Scottish inventions and discoveries are objects, processes or techniques either partially or entirely invented or discovered by a person born in or descended from Scotland. In some cases, an invention's Scottishness is determined by the fact that it came into existence in Scotland (e.g., animal cloning), by non-Scots working in the country. Often, things that are discovered for the first time are also called "inventions" and in many cases there is no clear line between the two.
The Scots take enormous pride in the history of Scottish invention and discovery. There are many books devoted solely to the subject, as well as scores of websites listing Scottish inventions and discoveries with varying degrees of science.
Special forces: Founded by Sir David Stirling and other Scottish Royal Marines, the SAS was created in World War Two in the North Africa campaign to go behind enemy lines to destroy and disrupt the enemy. Since then it as been regarded as the most famous and influential special forces that has inspired other countries to form their own special forces too.
Heavy industry innovations
Coal mining extraction in the sea on an artificial island by SirGeorge Bruce of Carnock (1575). Regarded as one of the industrial wonders of the late medieval period.
The first modern pharmacopaedia, William Cullen (1776). The book became 'Europe’s principal text on the classification and treatment of disease'. His ideas survive in the terms nervous energy and neuroses (a word that Cullen coined).
The discovery of the Composition of Saturn’s Rings James Clerk Maxwell (1859): determined the rings of Saturn were composed of numerous small particles, all independently orbiting the planet. At the time it was generally thought the rings were solid. The Maxwell Ringlet and Maxwell Gap were named in his honor.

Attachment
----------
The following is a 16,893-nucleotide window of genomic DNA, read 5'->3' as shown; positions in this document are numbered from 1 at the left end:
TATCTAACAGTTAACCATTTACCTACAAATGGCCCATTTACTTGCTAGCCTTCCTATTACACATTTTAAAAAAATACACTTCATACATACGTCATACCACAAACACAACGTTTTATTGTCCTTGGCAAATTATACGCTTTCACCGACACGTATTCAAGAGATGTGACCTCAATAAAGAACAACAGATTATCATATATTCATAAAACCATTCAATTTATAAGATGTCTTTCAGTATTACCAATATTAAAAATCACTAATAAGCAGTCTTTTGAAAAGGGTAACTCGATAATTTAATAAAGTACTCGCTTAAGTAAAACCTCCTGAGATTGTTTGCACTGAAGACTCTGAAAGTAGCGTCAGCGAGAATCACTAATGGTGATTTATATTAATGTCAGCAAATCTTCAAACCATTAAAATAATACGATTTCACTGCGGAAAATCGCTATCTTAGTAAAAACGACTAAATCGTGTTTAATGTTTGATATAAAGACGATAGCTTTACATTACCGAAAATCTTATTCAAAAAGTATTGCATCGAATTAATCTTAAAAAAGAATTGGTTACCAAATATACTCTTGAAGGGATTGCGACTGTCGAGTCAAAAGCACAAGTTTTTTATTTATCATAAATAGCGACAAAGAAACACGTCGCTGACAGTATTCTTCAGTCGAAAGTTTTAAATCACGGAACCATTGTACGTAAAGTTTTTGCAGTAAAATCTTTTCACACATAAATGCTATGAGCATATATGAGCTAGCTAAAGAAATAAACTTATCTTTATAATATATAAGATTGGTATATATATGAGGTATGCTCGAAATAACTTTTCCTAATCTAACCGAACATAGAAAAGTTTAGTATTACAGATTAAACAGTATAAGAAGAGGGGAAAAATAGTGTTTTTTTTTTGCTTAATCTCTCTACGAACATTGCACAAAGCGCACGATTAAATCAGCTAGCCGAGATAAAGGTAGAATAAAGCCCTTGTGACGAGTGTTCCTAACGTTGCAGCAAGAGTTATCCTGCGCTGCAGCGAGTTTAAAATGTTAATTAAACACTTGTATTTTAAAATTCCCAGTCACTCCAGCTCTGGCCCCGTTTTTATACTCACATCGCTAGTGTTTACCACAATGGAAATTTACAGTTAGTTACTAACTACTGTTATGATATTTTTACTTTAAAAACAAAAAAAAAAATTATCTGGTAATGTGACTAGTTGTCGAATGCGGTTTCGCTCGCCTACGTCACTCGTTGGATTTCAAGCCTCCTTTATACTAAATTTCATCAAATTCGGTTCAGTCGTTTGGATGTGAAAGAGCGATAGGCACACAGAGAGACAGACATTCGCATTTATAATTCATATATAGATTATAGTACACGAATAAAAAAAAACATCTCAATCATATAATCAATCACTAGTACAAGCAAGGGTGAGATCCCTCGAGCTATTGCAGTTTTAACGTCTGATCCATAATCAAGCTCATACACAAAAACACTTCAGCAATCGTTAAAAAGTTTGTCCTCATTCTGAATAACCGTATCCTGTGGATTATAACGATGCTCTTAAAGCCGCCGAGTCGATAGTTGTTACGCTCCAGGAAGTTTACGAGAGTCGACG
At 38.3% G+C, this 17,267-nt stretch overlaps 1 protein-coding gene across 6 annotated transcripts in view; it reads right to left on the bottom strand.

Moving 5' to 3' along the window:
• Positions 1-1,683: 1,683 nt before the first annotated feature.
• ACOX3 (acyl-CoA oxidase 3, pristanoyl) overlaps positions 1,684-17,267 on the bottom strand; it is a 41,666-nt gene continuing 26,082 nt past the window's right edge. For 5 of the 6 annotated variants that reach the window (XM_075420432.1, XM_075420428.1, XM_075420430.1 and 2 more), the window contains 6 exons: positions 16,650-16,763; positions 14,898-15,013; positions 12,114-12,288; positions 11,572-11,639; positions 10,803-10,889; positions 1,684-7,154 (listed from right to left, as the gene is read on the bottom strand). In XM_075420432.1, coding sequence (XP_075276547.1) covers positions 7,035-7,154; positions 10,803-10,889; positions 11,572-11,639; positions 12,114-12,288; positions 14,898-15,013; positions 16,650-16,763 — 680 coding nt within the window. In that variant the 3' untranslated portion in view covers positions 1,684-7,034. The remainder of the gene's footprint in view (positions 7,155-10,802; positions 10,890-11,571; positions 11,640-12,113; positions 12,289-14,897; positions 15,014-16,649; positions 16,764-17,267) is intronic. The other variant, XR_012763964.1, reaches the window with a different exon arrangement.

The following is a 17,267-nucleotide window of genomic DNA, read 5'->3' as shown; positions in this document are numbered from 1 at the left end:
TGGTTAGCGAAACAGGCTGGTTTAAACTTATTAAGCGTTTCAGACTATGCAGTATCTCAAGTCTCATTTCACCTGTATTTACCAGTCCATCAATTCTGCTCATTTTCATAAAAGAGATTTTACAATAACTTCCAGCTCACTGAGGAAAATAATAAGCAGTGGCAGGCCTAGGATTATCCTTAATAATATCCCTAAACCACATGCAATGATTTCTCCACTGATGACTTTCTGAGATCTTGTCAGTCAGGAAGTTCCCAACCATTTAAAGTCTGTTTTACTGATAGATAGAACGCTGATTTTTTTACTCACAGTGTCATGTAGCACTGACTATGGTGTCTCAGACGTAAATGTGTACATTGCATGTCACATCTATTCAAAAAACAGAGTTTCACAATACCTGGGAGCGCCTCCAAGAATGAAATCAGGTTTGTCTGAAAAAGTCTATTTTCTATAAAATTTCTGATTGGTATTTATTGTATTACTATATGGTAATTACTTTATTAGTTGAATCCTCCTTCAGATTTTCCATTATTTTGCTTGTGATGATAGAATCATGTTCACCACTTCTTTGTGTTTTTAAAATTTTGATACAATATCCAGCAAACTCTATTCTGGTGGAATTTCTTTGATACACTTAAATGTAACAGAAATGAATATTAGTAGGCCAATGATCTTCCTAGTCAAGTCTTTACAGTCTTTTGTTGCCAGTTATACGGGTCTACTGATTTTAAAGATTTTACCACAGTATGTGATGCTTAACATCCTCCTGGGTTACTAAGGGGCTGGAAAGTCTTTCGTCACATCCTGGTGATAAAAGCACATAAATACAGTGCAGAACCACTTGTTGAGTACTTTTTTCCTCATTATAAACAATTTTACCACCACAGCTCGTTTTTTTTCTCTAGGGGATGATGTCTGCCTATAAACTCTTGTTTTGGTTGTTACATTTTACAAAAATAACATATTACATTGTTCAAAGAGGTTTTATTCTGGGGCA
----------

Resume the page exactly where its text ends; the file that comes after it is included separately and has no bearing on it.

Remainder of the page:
Metaflex fabric innovations thereof: University of St. Andrews (2010) application of the first manufacturing fabrics that manipulate light in bending it around a subject. Before this such light manipulating atoms were fixed on flat hard surfaces. The team at St Andrews are the first to develop the concept to fabric.
Gaelic handball The modern game of handball is first recorded in Scotland in 1427, when King James I an ardent handball player had his men block up a cellar window in his palace courtyard that was interfering with his game.
Transplant rejection: Professor Thomas Gibson (1940s) the first medical doctor to understand the relationship between donor graft tissue and host tissue rejection and tissue transplantation by his work on aviation burns victims during World War II.
Oxygen Therapy John Scott Haldane (1922): with the publication of ‘The Theraputic Administration of Oxygen Therapy’ beginning the modern era of Oxygen therapy
Ambulight PDT: light-emitting sticking plaster used in photodynamic therapy (PDT) for treating non-melanoma skin cancer. Developed by Ambicare Dundee's Ninewells Hospital and St Andrews University. (2010)